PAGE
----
Exterior of the Picasso Museum in Paris
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Did you know...? Interesting facts about Pablo Picasso

Graffiti portrait of Pablo Picasso
Graffiti portrait of Pablo Picasso

Paris has captured artists' imaginations for centuries, and the celebratory Picasso Museum continues to inspire creatives to this day. Before you visit their stunning collection, here are some interesting Pablo Picasso facts to help you enrich your cultural experience.

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While Pablo Picasso is best known by his last name, his full name is 25 words long

At his baptism, Picasso was christened – deep breath – Pablo Diego José Francisco de Paula Juan Nepomuceno Crispín Crispiniano María de los Remedios de la Santísima Trinidad Ruiz Picasso. His incredibly long name is a mixture of relatives' and saints' names. Ruiz was his father's surname, and Picasso his mother's.

Picasso's first word was ‘pencil’

With a father who also worked as a painter, it was expected that art would be in Picasso's blood and his first word – said to be the Spanish word lapiz, meaning pencil in English, merely proved that. His father, who specialized in naturalistic paintings of birds, began teaching him to create artistic works from the age of seven. He decided that he would give up painting when Picasso turned 14 – claiming that his son had become a better painter than him.

Picasso was a bad student

After Picasso's father felt he had nothing left to teach his son, Picasso moved on to a fine art school when he turned 13. Even as a prodigy, his academics suffered as he spent most of his time painting.

Police thought Picasso had stolen the Mona Lisa...

The international art world had one of its biggest scandals in 1911 –  the Mona Lisa was stolen from The Louvre. When the police began asking the public for tips, one of the former thieves singled out French literary figure Guillaume Apollinaire, whom he had apparently sold stolen work to.

Apollinaire then claimed that his good friend Picasso was responsible for stealing the Mona Lisa and Picasso was detained as a suspect. Da Vinci's masterpiece was later found a couple of years later – stolen by a former Louvre security guard during a deal gone awry.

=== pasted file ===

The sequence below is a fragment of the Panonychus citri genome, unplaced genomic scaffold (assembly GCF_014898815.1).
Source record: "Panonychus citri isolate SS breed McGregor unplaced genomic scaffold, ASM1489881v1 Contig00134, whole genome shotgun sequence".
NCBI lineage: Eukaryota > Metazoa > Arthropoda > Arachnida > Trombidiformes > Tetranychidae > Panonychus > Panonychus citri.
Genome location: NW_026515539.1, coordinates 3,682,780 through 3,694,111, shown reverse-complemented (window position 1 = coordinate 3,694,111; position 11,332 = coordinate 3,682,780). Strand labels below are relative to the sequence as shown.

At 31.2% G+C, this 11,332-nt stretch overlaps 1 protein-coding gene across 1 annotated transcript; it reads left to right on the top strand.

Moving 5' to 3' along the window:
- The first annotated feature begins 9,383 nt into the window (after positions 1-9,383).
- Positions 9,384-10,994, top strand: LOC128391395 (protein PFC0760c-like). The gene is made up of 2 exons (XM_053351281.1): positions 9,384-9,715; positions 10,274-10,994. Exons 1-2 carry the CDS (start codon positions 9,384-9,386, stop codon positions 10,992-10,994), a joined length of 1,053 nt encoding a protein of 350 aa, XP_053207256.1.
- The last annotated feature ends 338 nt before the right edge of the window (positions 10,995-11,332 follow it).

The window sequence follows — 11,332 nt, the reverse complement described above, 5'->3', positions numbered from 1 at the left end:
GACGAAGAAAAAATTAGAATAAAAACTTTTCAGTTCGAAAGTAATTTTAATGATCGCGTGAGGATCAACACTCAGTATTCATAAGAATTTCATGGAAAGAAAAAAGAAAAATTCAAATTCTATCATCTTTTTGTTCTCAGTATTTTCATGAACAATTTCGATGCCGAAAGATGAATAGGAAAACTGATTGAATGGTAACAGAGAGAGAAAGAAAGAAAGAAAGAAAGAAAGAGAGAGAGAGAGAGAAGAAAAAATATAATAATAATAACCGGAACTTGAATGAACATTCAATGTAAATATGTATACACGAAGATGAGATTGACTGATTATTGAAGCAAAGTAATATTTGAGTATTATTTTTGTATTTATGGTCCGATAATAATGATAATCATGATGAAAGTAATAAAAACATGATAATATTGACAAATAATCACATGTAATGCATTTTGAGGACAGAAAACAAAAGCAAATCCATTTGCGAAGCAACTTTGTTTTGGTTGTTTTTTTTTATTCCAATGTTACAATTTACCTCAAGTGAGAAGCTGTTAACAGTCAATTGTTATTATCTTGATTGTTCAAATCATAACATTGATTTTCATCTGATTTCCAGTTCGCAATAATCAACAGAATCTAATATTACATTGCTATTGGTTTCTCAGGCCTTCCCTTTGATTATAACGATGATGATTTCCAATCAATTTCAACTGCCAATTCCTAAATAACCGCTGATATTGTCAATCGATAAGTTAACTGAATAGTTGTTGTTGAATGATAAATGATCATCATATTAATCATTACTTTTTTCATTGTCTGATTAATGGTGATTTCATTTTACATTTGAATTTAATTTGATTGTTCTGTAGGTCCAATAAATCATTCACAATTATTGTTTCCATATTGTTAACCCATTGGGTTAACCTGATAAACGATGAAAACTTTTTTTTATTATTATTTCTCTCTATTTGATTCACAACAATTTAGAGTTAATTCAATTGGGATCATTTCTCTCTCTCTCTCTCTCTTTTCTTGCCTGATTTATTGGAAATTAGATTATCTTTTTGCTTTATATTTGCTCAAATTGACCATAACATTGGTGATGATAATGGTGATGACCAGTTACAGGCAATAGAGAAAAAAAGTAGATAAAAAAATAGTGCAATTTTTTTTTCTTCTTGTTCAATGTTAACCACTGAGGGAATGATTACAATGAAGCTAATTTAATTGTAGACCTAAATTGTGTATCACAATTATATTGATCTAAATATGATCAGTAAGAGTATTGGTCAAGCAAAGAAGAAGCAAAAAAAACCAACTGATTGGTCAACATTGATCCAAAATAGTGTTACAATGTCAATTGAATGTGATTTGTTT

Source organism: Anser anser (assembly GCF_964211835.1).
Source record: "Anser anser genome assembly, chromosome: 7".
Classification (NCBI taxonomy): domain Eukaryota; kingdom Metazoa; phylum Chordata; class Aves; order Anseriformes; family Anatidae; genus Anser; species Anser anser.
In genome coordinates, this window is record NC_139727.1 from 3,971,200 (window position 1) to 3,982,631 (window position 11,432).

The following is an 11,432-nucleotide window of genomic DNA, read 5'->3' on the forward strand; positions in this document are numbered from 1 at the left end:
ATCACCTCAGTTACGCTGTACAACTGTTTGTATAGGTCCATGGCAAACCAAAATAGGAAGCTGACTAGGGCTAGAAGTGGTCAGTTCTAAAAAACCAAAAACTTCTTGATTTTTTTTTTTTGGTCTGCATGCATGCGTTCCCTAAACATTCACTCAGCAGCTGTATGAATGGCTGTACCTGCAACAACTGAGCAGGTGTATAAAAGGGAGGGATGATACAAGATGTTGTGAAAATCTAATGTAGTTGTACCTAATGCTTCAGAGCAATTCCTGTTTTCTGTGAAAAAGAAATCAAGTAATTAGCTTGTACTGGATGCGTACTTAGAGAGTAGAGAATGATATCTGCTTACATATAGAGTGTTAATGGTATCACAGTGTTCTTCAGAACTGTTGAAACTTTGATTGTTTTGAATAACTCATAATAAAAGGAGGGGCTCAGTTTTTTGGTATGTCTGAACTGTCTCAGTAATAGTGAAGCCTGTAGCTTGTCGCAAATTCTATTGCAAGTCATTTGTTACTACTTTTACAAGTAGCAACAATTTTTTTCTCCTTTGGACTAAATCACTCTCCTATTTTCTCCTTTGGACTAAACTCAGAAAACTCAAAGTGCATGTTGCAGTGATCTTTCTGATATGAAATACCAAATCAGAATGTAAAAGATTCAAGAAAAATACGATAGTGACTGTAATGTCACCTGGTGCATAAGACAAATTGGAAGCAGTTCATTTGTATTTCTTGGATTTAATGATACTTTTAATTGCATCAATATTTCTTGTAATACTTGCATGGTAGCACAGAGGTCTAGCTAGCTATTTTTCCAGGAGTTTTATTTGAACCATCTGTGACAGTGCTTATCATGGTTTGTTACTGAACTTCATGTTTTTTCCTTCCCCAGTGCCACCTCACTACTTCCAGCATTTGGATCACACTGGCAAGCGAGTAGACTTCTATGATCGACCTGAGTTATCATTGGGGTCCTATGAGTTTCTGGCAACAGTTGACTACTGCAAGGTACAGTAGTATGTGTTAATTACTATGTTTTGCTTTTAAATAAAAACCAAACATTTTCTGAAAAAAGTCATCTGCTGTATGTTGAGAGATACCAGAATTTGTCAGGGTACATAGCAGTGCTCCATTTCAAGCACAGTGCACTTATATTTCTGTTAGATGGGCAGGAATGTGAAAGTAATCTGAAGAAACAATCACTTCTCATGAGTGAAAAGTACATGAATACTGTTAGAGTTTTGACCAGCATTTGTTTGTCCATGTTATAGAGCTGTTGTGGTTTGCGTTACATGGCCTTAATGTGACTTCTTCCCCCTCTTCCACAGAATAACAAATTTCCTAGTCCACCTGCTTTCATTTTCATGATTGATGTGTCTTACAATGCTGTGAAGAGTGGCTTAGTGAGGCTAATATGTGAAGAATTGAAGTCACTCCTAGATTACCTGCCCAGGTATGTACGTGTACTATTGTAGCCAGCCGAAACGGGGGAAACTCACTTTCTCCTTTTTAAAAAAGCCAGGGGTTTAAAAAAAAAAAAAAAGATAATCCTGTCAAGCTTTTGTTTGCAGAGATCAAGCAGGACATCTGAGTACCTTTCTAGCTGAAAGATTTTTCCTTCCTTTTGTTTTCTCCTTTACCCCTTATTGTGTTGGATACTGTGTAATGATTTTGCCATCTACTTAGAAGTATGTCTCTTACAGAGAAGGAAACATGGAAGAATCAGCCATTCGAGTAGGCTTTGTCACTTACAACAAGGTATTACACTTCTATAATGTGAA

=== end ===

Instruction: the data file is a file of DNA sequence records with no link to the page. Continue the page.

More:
...Ironically, Picasso has had more works of art stolen than any other artist

According to the Art Loss Register, over a thousand Picasso works have been listed as lost, stolen or disputed. They even continue to be stolen to this day, with a spate of robberies happening between 2010-2012.

Picasso was infamous for his love affairs

It’s no secret that Picasso has had a string of romantic entanglements with several women throughout his life, with four children fathered by three different women.

He was married to former ballerina Olga Khokhlova for 10 years. They separated after a few years, and as divorce was a costly process they remained married until she passed away in 1955. In 1961 he remarried Jacqueline Roque. Several of his works were inspired by his lovers, including Fernande Olivier, who's said to have inspired his 'Rose Period', Dora Maar, and Marie Thérese Walter.

Picasso produced an astonishing 150,000 works

With collections and museums dedicated to the artist across the world, Picasso's body of work spans an incredible 76 years and over 150,000 different works. Divided into different artistic phases of his life, including Cubism and the Blue Period, he was incredibly experimental and was constantly evolving as an artist.

Picasso wrote poetry and plays

While Picasso is best known for his paintings, in the latter years of his life he also began to dabble in other creative arts. He wrote over 300 poems and a couple of surrealist plays. While they weren't nearly as successful as his other artistic works, one of his plays had a public reading with leading thinkers Albert Camus, Simone de Beauvoir, and Jean-Paul Sartre.

Picasso's last words inspired a Paul McCartney song

At the age of 91, Picasso said at a dinner party in Mougins (a village in the south of France), "Drink to me, drink to my health; you know I can't drink anymore." He died of a heart attack.

Inspired by the artist, Paul McCartney wrote a song named "Picasso's Last Words (Drink to Me,)" where the artist's final utterance is the foundation of its chorus.

Woman taking selfie in front of the Eiffel Tower

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